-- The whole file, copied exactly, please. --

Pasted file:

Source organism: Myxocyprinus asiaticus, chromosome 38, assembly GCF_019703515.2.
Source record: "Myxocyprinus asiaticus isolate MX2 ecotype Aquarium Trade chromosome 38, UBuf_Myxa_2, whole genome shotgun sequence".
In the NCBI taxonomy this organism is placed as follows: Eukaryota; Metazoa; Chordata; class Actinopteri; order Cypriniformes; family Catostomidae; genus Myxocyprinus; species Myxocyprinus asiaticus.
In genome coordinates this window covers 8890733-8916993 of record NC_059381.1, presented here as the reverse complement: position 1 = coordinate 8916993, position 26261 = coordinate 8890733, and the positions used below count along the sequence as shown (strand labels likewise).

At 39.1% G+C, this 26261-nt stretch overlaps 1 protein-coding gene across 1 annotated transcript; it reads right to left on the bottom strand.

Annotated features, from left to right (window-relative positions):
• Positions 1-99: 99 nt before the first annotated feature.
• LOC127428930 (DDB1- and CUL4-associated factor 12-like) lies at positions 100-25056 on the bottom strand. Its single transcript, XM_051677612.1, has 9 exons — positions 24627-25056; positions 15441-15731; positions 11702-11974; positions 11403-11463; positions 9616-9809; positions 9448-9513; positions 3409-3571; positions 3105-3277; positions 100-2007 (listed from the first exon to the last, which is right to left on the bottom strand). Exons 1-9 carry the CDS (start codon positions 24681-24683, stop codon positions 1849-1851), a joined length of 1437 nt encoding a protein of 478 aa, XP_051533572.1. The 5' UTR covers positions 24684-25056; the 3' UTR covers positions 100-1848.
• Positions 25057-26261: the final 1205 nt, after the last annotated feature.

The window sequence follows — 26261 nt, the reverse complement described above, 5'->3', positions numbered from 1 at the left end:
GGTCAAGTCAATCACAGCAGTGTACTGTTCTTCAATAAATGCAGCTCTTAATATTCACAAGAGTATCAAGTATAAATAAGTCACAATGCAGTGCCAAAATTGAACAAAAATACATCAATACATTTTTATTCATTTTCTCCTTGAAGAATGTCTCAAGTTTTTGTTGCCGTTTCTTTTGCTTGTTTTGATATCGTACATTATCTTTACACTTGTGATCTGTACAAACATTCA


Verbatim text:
Source organism: Myxocyprinus asiaticus, chromosome 38, assembly GCF_019703515.2.
Source record: "Myxocyprinus asiaticus isolate MX2 ecotype Aquarium Trade chromosome 38, UBuf_Myxa_2, whole genome shotgun sequence".
In the NCBI taxonomy this organism is placed as follows: Eukaryota; Metazoa; Chordata; class Actinopteri; order Cypriniformes; family Catostomidae; genus Myxocyprinus; species Myxocyprinus asiaticus.
In genome coordinates this window covers 8890733-8916993 of record NC_059381.1, presented here as the reverse complement: position 1 = coordinate 8916993, position 26261 = coordinate 8890733, and the positions used below count along the sequence as shown (strand labels likewise).

At 39.1% G+C, this 26261-nt stretch overlaps 1 protein-coding gene across 1 annotated transcript; it reads right to left on the bottom strand.

Annotated features, from left to right (window-relative positions):
• Positions 1-99: 99 nt before the first annotated feature.
• LOC127428930 (DDB1- and CUL4-associated factor 12-like) lies at positions 100-25056 on the bottom strand. Its single transcript, XM_051677612.1, has 9 exons — positions 24627-25056; positions 15441-15731; positions 11702-11974; positions 11403-11463; positions 9616-9809; positions 9448-9513; positions 3409-3571; positions 3105-3277; positions 100-2007 (listed from the first exon to the last, which is right to left on the bottom strand). Exons 1-9 carry the CDS (start codon positions 24681-24683, stop codon positions 1849-1851), a joined length of 1437 nt encoding a protein of 478 aa, XP_051533572.1. The 5' UTR covers positions 24684-25056; the 3' UTR covers positions 100-1848.
• Positions 25057-26261: the final 1205 nt, after the last annotated feature.

The window sequence follows — 26261 nt, the reverse complement described above, 5'->3', positions numbered from 1 at the left end:
GGTCAAGTCAATCACAGCAGTGTACTGTTCTTCAATAAATGCAGCTCTTAATATTCACAAGAGTATCAAGTATAAATAAGTCACAATGCAGTGCCAAAATTGAACAAAAATACATCAATACATTTTTATTCATTTTCTCCTTGAAGAATGTCTCAAGTTTTTGTTGCCGTTTCTTTTGCTTGTTTTGATATCGTACATTATCTTTACACTTGTGATCTGTACAAACATTCA